- 1 ½ teaspoon garlic powder.
- 1 teaspoon cumin powder.
- ½ teaspoon coriander powder.
- 1 teaspoon paprika powder.
- ½ teaspoon ground black pepper.
- ½ Kashmiri red chilli powder see the note.
- ¾ teaspoon Himalayan salt or any salt to taste see the note
- Cooking oil.
- 2 tablespoons butter.
- Make the paratha dough by mixing and kneading the atta/ chapati flour with water. Place the chapati flour in a mixing bowl and pour half of the water in the centre of the flour and stir it from the centre towards the edge. Add more water little by little as you keep mixing. Once the mixture comes together, knead it until you get a smooth dough. It should feel soft to touch and not sticky. If it feels too dry and hard, add extra water a teaspoon at a time. And keep kneading. Put the dough in the mixing bowl and cover with a tea towel. Set aside.
- Boil the potatoes with the skin on until thoroughly cooked. Take care, not to over boil, else the potatoes will have too much water content that they will be too mushy.
- Once the potatoes are cooked, leave to rest to room temperature.
- When the potatoes are cooled down, roughly mash them but leave some big chunks. Put the sliced spring onions, garlic powder, cumin powder, coriander powder, paprika powder, chilli powder, black pepper and salt. Stir well with a big spoon until all is mixed.
- Divide the dough into 8 equal size pieces and shape them into small round balls.
- Divide the potato mixture into 4 equal portions.
- Dust the chopping board and rolling pin with some flour. Take one of the dough balls and roll it out into a small circle (about 15 cm/ 6 inch) at around 3 mm/ 0.12 inch in thickness. Put aside, and roll another dough ball into a similar size.
- Spoon one of the potato mix portions and place it in the middle of one rolled-out dough. Carefully spread the potato mix to cover the dough surface leaving about 1 cm/ 0.4 inch free around the edge.
- Then put the other rolled-out dough on top of the potato. Gently press and pinch the edges to seal both the dough.
- Using a skewer or a fork, prick the top of the paratha several times and then carefully press and roll out again until the paratha becomes thinner around 0.8 cm/ 0.3 inch in thickness. Dust a little flour on the paratha and the chopping board if you find it too sticky to roll
- Preheat your Tawa/ frying pan at medium heat. The Tawa is ready if you feel the heat when you hold out your palm about 12 cm/ 5 inch above the Tawa.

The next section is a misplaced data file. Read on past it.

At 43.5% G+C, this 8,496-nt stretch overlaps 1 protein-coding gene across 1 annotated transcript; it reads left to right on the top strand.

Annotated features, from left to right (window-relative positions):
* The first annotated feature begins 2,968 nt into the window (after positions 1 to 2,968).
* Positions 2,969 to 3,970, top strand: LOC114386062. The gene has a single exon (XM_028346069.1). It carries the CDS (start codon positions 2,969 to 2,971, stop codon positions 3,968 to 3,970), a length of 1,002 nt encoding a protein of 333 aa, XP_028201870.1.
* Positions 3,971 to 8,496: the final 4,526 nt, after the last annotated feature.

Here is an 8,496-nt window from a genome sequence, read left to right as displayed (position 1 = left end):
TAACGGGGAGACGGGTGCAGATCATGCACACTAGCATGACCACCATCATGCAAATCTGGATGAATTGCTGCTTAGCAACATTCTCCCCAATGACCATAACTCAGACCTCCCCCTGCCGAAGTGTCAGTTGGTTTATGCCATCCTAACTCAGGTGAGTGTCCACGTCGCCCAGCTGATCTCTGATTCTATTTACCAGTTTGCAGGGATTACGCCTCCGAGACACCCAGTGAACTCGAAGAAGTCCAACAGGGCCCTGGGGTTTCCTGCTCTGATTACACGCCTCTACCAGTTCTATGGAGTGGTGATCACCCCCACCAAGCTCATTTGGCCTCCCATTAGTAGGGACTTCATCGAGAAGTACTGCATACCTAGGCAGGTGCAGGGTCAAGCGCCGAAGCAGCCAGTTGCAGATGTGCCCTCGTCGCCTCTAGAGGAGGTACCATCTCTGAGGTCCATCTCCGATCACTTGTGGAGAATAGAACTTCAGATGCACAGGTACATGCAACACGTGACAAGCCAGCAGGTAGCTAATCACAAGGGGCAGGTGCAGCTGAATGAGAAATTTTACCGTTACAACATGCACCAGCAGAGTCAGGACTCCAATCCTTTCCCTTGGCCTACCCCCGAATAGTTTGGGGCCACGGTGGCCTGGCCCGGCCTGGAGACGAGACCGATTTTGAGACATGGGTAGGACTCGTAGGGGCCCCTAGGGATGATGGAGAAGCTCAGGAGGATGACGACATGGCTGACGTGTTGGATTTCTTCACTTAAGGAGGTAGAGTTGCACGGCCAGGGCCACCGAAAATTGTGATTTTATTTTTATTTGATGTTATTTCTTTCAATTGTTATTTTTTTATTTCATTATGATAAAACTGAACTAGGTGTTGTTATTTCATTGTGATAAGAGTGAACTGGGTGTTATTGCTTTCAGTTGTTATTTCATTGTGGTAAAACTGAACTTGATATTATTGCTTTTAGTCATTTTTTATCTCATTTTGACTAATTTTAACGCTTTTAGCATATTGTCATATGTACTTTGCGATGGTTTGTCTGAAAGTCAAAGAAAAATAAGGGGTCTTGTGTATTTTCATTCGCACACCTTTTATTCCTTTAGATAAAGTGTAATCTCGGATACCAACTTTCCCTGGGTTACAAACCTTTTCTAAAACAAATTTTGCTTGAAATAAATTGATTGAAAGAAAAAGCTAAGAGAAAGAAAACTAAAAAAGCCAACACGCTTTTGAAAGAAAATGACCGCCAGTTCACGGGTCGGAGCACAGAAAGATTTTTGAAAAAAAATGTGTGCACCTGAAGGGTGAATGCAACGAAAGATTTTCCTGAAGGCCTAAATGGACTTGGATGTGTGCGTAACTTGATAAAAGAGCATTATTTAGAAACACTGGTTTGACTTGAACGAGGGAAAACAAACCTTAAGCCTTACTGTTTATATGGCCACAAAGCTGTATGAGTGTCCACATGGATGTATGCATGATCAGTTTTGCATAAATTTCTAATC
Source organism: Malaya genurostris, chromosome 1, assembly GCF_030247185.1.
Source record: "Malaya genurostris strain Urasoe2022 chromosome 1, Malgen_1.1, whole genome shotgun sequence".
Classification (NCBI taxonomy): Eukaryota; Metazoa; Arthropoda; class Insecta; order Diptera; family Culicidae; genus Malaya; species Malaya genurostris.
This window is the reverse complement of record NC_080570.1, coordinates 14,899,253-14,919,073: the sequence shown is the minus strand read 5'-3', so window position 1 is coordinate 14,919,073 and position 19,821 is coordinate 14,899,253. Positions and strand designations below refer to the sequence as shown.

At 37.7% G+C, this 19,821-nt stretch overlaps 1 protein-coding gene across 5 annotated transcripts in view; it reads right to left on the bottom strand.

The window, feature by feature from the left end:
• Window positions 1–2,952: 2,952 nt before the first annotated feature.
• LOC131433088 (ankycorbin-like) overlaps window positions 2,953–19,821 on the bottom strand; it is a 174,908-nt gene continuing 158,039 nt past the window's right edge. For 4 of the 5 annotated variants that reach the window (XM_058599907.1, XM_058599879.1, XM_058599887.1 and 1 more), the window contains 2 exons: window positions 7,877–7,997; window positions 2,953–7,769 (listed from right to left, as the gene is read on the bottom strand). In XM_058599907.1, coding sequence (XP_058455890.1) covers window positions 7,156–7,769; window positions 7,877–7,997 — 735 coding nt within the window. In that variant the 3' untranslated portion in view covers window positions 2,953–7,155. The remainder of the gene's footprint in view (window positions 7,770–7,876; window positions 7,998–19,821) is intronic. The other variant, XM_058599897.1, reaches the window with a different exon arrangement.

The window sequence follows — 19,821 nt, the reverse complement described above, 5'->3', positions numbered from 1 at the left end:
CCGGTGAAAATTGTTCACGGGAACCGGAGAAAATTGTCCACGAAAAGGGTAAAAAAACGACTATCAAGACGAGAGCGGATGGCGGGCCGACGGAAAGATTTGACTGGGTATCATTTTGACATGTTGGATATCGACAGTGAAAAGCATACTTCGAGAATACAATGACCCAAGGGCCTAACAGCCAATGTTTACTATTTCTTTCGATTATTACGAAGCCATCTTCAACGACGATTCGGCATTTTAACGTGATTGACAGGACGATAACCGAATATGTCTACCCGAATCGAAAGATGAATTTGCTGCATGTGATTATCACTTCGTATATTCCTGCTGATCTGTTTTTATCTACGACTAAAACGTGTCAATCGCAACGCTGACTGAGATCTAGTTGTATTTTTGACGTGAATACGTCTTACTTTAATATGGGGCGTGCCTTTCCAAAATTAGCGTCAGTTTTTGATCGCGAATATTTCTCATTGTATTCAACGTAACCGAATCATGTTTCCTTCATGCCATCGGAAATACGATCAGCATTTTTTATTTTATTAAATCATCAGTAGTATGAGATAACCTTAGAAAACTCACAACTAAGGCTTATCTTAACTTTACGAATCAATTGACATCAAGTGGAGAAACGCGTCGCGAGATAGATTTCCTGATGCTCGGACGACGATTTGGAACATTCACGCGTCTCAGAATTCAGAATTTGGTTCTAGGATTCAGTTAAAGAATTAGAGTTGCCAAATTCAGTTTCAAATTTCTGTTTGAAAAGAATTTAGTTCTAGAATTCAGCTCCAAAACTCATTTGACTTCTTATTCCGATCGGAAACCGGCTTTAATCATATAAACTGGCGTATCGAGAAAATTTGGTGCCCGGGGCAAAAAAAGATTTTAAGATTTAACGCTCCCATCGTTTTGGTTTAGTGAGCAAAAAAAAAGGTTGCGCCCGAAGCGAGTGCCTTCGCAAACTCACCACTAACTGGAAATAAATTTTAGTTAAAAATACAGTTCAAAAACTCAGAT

- Then carefully place the paratha on the hot Tawa/ pan and cook at medium heat. Using a wooden spatula lightly press the paratha and turn around every now and again. Continue cooking for about 3 minutes or until the bottom side is cooked.
- Flip the paratha, lightly press and turn it around as you cook it further for about 1-2 minutes.
- Take a teaspoon of cooking oil and drizzle it around your aloo paratha. And spread a teaspoon of butter all over the paratha before you flip it. Again, spread a teaspoon of butter on this other side of paratha. Turn the heat to low and continue cooking as you press lightly every now and then. A minute later, flip the paratha again and cook for another minute. You should see the paratha absorbs the fat so that it looks a little moist and not dry.
- When you work on your dough, add the water little by litter as you mix and knead. You can add more water if the suggested amount is not enough and your dough is still dry. But make sure you add 1 tablespoon at a time as you mix well after each addition.
- Choose the waxy potatoes for the filling such as new potatoes, Charlottes, Jersey Royals or red skin potatoes. I use the latter one mostly.
- You can peel the potato skin if you like. I don’t. So it’s your choice.
- When it comes to chillies, you can either use dried chilli flakes, chilli powder or even fresh chilli. If you use the latter one, you can finely chop it before you put it in the potato mixture. And use chilli as much as you like. The ratio given in this recipe is quite moderate. You can put more or less.
- I’ve been using Himalayan salt for almost a year now. But you can use table salt instead.
Nutritional info in this recipe is only estimate using online calculator. You should refer to it as a guide only. Please verify with your own data if you seek an accurate info.